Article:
Texas Outside rates courses on the following:

  • Beauty – tall trees, rolling hills, beautiful houses, waterfalls, and similar stuff would score high; a 1 would be flat, bushes or cactus instead of trees, and some grass but mostly weeds
  • Difficulty – a straight, 300 yard par 4 with no traps or hazards, no out of bounds or water would probably get a 1; if it is a 460 yard par 4 over two ravines, with water along one side, natural hazards on the other, strategically placed traps or that dreaded tree right in the middle of the fairway, we are talking a 10. 
  • Variety – what would you give a course where all the holes looked and played exactly the same (“I thought we just played that hole!”); were side-by-side, which is good for finding or dodging other people’s balls, but not much fun; and you can see the flag from every tee box?  That’s right, it gets a 1.
  • Fun Scale – a 10 is where you walk off the course and say “now that was fun” and you can’t wait to get back, or you immediately turn around and play another 18 holes
  • Value – a 5 is $50 to $60, a 10 is $20 to $30, and 1 is $200 or so – of course all of this is dependent upon how you liked the course.  For example, if a run down, boring municipal course, with six players on each hole was only $10; it would still get a value rating of 1.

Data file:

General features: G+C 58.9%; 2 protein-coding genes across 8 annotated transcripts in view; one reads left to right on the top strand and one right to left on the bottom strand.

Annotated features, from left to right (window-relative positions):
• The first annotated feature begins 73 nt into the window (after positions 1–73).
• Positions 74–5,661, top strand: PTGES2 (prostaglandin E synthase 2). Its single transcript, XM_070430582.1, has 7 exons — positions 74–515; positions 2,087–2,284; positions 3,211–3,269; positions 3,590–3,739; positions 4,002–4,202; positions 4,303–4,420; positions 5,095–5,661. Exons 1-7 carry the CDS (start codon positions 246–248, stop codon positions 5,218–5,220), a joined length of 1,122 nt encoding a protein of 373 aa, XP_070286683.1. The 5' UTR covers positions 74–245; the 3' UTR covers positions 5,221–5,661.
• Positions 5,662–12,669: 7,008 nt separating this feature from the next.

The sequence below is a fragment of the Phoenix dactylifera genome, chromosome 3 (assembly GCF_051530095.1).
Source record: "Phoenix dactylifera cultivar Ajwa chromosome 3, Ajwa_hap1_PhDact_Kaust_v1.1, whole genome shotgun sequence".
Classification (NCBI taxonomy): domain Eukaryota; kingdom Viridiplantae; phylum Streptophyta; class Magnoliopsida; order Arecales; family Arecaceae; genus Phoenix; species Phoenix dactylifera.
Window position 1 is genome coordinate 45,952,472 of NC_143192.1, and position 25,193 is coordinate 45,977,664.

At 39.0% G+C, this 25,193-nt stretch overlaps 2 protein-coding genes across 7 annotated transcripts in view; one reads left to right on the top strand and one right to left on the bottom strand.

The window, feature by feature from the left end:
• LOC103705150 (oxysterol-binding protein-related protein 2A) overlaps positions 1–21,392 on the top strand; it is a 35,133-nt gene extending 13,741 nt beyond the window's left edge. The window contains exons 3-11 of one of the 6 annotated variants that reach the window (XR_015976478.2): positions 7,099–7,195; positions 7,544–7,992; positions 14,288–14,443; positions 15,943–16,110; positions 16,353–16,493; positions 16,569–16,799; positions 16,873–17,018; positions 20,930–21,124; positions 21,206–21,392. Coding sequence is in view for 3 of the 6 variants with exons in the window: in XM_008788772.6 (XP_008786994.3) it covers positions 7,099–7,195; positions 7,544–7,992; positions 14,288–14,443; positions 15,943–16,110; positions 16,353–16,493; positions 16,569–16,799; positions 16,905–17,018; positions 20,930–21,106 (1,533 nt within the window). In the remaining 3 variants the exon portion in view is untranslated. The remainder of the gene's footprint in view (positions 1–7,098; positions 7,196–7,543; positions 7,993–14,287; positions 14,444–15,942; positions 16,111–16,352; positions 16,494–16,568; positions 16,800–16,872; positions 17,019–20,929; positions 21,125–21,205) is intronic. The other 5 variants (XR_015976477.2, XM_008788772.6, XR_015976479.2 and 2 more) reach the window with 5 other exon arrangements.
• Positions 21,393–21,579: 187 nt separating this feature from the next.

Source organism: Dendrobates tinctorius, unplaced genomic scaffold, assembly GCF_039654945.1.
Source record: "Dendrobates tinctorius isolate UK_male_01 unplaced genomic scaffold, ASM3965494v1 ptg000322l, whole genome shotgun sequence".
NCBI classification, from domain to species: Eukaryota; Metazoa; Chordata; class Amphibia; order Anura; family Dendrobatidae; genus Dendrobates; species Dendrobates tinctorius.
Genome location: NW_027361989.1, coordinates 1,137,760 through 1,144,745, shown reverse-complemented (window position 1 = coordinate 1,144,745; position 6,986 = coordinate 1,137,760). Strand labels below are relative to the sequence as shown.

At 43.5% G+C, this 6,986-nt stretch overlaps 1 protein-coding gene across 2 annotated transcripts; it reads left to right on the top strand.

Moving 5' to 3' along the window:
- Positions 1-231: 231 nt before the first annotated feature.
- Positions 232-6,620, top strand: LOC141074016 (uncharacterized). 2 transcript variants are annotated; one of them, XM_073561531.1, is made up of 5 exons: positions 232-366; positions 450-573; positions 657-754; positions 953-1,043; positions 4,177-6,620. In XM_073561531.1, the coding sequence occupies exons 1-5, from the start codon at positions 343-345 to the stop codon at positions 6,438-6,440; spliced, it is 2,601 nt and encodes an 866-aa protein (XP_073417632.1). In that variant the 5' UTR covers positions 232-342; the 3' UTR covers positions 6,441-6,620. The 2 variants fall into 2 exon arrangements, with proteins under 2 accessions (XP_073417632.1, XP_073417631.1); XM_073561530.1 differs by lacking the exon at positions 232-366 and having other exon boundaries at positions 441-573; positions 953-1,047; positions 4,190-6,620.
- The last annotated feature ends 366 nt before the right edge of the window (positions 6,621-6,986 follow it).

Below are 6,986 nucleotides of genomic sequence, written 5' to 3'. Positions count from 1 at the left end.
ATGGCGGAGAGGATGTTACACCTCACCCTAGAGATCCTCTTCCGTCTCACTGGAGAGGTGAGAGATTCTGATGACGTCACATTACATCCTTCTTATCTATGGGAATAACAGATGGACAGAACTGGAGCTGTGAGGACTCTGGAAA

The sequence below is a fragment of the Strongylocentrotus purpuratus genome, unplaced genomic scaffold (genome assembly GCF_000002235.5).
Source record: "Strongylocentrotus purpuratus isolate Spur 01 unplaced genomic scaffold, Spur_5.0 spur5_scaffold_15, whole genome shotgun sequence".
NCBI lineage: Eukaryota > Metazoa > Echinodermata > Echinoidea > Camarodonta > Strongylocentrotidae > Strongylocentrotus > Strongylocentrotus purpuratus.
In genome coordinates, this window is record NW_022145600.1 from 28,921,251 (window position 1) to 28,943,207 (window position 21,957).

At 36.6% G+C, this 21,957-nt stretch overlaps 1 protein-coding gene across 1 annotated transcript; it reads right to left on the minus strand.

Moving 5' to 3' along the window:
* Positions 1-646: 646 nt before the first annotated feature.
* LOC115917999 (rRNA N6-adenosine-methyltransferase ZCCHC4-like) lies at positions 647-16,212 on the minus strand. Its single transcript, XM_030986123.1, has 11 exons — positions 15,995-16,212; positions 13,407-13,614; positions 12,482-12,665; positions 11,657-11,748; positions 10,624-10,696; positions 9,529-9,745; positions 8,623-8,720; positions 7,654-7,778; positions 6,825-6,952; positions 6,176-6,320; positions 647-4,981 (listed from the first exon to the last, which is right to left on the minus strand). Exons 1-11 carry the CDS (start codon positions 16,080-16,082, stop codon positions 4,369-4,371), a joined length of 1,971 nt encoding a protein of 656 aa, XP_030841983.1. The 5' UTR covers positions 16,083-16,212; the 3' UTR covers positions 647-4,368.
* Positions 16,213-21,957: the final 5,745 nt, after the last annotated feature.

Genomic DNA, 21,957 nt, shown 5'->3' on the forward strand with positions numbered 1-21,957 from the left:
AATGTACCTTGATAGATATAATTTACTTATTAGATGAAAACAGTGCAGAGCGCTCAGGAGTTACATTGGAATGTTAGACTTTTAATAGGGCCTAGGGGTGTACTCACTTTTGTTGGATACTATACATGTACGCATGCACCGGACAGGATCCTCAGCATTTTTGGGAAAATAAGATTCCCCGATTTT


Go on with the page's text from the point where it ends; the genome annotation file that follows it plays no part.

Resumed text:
• Condition – this one’s pretty easy – what condition are the fairways. A 10 commands very lush perfectly manicured fairways, compared to a 1, which has fire ants, weeds, and more dirt than grass!
  • Condition of Greens and Difficulty – very hard to read greens with lots of undulation and tough pin placement, rate very high on the difficulty scale.  Condition is self-explanatory.  

All of the above determines the overall score for the golf course.  In other words, we like courses that are pretty, fun, very challenging with a lot of variety, and fairways and greens in excellent condition – all for $40.  We also tend to play the courses that are affordable for the masses, which means in the $30 to $80 range. We rate hard and we haven’t found a 10 in Texas yet – don’t worry we haven’t given up and we’re still looking.